Tom Cunliffe: Risking a gale at sea is better than rotting in harbour, and a gloomy forecast can turn out to be brighter than expected

I’m curious about the way my attitude to weather and forecasting has changed over the years. I’ll never forget being trapped in Cherbourg in a 32-foot wooden gaff
cutter with serious claims to seaworthiness but no great pointing ability. The wind had stuck in the north for a few days and my shipmates and I had to get back to Hamble.

Our commitments varied from burying a grandmother to signing on at the Labour Exchange for the week’s dole but we were all pressed in our own way.

A lunchtime shipping forecast promised a shift to the northeast while muttering about ‘5 or 6, possibly gale 8 later’. The east-going stream was due to start at sunset and we were at least in with a chance of laying the Needles, so we had a final dinner ashore and blasted off into the gloom at bed-time. Twenty-four-hour forecasts were all that was available then, and it proved a bad mistake.

The spring flood took hold of us and hurled the old boat into the mounting seas. As it strengthened, the wind blew ever harder straight into the teeth of the tide and before midnight we were being mangled by square waves the like of which I have rarely seen.

One pal, a national dinghy champion and a sailor of substantial repute, retired to the fo’c’sle for a bout with the facilities. Fearing for his safety half an hour later we banged on the door. A groan rose above the roar of the wind and slamming of the waves. He opened up, we spooned him out and laid him to rest on the downhill saloon settee where morale showed signs of recovery until the boat fell into a trough that went halfway to Australia. All four oil-lamp chimneys bounced out of their holders and showered his recumbent form with broken glass.

It was a bad night but we’d brought it on ourselves. If we’d waited for the ebb, we’d have missed what we’d imagined would be a friendly lift to windward, but the next tide would have made up the difference in calmer water. The streams off Cherbourg peninsula are not to be trifled with. Had we benefited from a crystal ball, we’d have realised that the following day was to produce a Force 5 south-westerly, but by then the damage was done. I’d learned a lot about wind and tide, but some of my mates were swearing never to go to sea again. At least oneofthemneverdid. Today, when I tune my on-board PC in to Passage Weather and read off a week’s prognosis, I often spare a thought for that dreadful trip. Forecasting is so far-reaching now that a careful sailor could navigate in coastal waters for a lifetime without ever being caught out by a full gale. There’s a downside though, which I discover creeping up on me. Harbour sickness has always been a curse. The symptom is an unwillingness to try our luck beyond the safety of the breakwater.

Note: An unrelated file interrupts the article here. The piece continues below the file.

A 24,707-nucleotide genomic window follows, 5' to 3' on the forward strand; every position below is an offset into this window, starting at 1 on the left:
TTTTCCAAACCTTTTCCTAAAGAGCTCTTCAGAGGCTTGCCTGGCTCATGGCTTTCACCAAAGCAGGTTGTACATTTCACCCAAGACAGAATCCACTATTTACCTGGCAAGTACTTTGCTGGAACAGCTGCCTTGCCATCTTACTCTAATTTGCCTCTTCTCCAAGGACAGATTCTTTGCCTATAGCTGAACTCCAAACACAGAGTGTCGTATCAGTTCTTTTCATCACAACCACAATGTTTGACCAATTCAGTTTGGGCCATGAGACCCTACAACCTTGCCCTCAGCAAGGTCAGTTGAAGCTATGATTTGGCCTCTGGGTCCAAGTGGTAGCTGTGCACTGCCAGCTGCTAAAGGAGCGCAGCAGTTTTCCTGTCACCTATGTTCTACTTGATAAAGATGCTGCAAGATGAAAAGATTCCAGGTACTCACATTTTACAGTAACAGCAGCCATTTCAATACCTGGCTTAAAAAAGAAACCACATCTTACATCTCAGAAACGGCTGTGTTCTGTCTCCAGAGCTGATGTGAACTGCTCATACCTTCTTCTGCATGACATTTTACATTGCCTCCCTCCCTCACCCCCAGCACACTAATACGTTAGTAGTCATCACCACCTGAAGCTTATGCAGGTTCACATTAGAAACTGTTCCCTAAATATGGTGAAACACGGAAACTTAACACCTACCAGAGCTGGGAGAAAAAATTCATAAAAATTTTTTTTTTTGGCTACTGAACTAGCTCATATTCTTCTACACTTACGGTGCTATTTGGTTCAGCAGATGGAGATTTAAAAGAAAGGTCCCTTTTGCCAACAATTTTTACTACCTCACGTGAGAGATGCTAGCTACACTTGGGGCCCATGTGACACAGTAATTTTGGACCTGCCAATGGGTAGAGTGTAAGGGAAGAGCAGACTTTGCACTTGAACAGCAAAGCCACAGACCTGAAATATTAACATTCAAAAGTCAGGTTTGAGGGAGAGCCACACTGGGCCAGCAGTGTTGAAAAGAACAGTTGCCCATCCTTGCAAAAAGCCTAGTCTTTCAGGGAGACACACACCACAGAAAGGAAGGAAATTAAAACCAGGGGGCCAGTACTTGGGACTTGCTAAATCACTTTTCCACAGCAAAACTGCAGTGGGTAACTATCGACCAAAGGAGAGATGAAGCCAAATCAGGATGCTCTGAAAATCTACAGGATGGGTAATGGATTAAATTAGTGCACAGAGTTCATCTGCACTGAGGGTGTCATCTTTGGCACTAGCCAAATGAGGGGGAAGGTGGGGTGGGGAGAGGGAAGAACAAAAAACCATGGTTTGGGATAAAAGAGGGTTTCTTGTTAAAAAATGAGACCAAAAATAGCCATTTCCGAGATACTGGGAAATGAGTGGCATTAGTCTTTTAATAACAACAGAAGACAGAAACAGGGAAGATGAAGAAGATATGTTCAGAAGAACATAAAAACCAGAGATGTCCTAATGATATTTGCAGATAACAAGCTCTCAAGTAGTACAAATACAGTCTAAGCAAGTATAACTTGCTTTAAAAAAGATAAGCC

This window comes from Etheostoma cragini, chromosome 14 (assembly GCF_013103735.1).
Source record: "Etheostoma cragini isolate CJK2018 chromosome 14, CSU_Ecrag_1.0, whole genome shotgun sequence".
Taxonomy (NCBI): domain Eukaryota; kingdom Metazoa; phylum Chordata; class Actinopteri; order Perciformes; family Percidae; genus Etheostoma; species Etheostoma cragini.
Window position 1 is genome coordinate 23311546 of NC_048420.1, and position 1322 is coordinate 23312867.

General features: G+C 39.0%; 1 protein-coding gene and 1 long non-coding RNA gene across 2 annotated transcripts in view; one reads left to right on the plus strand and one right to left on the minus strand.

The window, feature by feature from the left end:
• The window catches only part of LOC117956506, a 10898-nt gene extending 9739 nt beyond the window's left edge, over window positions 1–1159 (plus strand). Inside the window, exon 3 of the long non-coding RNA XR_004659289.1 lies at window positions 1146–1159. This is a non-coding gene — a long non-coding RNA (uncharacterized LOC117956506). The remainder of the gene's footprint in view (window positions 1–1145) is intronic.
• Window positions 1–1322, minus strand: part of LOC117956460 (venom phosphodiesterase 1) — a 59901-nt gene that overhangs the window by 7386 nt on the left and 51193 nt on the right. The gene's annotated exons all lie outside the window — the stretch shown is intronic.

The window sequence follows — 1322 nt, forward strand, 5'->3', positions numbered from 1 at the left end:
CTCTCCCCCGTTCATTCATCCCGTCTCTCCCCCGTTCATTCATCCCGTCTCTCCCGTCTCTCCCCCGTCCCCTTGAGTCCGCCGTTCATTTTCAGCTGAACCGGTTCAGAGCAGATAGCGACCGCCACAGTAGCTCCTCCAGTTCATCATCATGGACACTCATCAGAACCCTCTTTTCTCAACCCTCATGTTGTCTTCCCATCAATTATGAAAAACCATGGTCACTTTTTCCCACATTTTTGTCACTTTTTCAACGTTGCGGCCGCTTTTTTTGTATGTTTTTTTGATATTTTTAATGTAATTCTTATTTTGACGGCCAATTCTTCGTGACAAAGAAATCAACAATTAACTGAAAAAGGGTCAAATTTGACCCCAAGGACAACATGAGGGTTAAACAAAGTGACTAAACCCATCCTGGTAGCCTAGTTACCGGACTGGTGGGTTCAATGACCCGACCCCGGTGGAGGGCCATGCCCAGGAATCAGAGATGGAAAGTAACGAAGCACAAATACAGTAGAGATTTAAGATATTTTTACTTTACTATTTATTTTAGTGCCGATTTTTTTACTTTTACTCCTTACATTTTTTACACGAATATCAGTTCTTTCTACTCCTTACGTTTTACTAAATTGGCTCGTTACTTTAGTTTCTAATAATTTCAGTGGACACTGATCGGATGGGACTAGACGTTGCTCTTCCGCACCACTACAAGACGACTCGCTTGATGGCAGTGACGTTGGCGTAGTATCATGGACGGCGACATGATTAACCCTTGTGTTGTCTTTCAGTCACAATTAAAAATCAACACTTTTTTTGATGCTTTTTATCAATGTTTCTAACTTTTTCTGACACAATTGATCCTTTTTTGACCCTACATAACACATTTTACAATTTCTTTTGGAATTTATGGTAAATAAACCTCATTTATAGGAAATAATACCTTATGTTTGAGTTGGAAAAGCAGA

The cause is usually the skipper not fancying the look of the weather. When all I had was one day’s worth of ‘met’ and perhaps a synoptic chart I’d plotted myself from the reports from coastal stations, I was usually ready to punt off into the North Sea towards Norway if things looked OK for the next day or two.

Now, I find myself hanging round waiting for five days’ worth of delights. Life isn’t like that though. It never was, and in our latitudes it never will be. With care and a little experience we can usually avoid the horrors of my nightmare off Cherbourg, but as for the rest, five days is a long time at the weather centre. Things can change. They often do. Sometimes it’s even for the better. Docks rot ships and men. Life’s too short to hang around waiting for perfection.


– Tom Cunliffe